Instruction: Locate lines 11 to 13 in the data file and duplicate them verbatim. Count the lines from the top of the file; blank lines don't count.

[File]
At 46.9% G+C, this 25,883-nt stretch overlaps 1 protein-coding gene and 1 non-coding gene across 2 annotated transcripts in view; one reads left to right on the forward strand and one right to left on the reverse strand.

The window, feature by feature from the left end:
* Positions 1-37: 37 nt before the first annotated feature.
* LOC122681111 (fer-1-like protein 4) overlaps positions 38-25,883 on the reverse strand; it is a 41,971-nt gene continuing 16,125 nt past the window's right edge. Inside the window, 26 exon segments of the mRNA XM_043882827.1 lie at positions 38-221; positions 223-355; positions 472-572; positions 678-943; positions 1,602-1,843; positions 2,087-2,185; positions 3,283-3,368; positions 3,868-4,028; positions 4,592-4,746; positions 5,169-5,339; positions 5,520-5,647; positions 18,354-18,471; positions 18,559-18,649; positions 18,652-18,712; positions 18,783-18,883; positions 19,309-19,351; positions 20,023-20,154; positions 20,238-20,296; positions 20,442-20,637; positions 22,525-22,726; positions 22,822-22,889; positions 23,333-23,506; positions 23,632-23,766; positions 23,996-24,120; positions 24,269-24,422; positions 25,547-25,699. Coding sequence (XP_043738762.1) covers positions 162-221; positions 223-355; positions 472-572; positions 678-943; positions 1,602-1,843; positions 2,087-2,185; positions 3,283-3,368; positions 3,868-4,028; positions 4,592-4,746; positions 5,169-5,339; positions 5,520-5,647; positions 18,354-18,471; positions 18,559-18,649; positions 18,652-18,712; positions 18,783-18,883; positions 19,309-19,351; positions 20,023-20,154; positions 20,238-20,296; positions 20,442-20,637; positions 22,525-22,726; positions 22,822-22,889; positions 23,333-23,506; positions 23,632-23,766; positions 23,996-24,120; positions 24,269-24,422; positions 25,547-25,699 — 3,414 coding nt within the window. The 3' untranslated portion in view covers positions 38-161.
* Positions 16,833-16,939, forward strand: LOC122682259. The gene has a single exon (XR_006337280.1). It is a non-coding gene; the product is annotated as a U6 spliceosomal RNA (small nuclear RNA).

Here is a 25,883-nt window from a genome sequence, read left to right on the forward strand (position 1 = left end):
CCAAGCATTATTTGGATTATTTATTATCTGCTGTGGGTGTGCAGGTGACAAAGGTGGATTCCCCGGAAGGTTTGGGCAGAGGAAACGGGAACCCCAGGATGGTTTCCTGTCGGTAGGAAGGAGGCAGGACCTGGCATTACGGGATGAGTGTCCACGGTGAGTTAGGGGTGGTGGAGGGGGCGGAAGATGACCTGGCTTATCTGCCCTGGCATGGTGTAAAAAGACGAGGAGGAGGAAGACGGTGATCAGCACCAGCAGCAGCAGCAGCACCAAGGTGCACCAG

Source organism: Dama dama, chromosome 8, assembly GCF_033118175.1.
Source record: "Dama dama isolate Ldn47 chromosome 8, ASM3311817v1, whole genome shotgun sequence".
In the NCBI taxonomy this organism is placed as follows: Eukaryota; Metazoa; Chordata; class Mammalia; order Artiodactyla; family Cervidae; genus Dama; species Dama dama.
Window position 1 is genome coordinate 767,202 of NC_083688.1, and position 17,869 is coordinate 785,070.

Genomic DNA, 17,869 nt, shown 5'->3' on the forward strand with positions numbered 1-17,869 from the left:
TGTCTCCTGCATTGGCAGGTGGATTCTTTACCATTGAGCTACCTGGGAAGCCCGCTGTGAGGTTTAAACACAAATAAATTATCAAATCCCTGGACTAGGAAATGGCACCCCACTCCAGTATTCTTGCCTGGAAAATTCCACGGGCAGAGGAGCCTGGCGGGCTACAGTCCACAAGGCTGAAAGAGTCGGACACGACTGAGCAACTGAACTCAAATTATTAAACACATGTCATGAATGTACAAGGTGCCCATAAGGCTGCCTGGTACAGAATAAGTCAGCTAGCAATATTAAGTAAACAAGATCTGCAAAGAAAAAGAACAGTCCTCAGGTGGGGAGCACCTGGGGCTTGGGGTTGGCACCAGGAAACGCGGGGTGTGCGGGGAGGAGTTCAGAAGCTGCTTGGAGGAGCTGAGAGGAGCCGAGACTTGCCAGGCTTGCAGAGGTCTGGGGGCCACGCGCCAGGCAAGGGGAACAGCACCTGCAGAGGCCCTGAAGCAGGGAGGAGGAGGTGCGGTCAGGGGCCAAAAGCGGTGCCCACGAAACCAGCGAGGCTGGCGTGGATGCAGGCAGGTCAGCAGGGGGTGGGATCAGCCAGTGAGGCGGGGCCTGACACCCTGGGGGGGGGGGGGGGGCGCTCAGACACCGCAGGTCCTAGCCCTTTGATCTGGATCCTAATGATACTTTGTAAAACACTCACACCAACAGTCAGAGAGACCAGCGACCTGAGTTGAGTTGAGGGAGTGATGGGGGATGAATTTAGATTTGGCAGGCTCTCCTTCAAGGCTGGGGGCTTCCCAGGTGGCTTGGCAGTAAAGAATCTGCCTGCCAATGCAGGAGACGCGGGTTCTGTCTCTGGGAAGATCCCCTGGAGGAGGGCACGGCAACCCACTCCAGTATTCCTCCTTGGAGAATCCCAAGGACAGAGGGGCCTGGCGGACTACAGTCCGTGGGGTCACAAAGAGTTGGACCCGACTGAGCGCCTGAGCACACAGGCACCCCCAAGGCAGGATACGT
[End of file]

Window position 1 is genome coordinate 767,202 of NC_083688.1, and position 17,869 is coordinate 785,070.

Genomic DNA, 17,869 nt, shown 5'->3' on the forward strand with positions numbered 1-17,869 from the left:
TGTCTCCTGCATTGGCAGGTGGATTCTTTACCATTGAGCTACCTGGGAAGCCCGCTGTGAGGTTTAAACACAAATAAATTATCAAATCCCTGGACTAGGAAATGGCACCCCACTCCAGTATTCTTGCCTGGAAAATTCCACGGGCAGAGGAGCCTGGCGGGCTACAGTCCACAAGGCTGAAAGAGTCGGACACGACTGAGCAACTGAACTCAAATTATTAAACACATGTCATGAATGTACAAGGTGCCCATAAGGCTGCCTGGTACAGAATAAGTCAGCTAGCAATATTAAGTAAACAAGATCTGCAAAGAAAAAGAACAGTCCTCAGGTGGGGAGCACCTGGGGCTTGGGGTTGGCACCAGGAAACGCGGGGTGTGCGGGGAGGAGTTCAGAAGCTGCTTGGAGGAGCTGAGAGGAGCCGAGACTTGCCAGGCTTGCAGAGGTCTGGGGGCCACGCGCCAGGCAAGGGGAACAGCACCTGCAGAGGCCCTGAAGCAGGGAGGAGGAGGTGCGGTCAGGGGCCAAAAGCGGTGCCCACGAAACCAGCGAGGCTGGCGTGGATGCAGGCAGGTCAGCAGGGGGTGGGATCAGCCAGTGAGGCGGGGCCTGACACCCTGGGGGGGGGGGGGGGGCGCTCAGACACCGCAGGTCCTAGCCCTTTGATCTGGATCCTAATGATACTTTGTAAAACACTCACACCAACAGTCAGAGAGACCAGCGACCTGAGTTGAGTTGAGGGAGTGATGGGGGATGAATTTAGATTTGGCAGGCTCTCCTTCAAGGCTGGGGGCTTCCCAGGTGGCTTGGCAGTAAAGAATCTGCCTGCCAATGCAGGAGACGCGGGTTCTGTCTCTGGGAAGATCCCCTGGAGGAGGGCACGGCAACCCACTCCAGTATTCCTCCTTGGAGAATCCCAAGGACAGAGGGGCCTGGCGGACTACAGTCCGTGGGGTCACAAAGAGTTGGACCCGACTGAGCGCCTGAGCACACAGGCACCCCCAAGGCAGGATACGT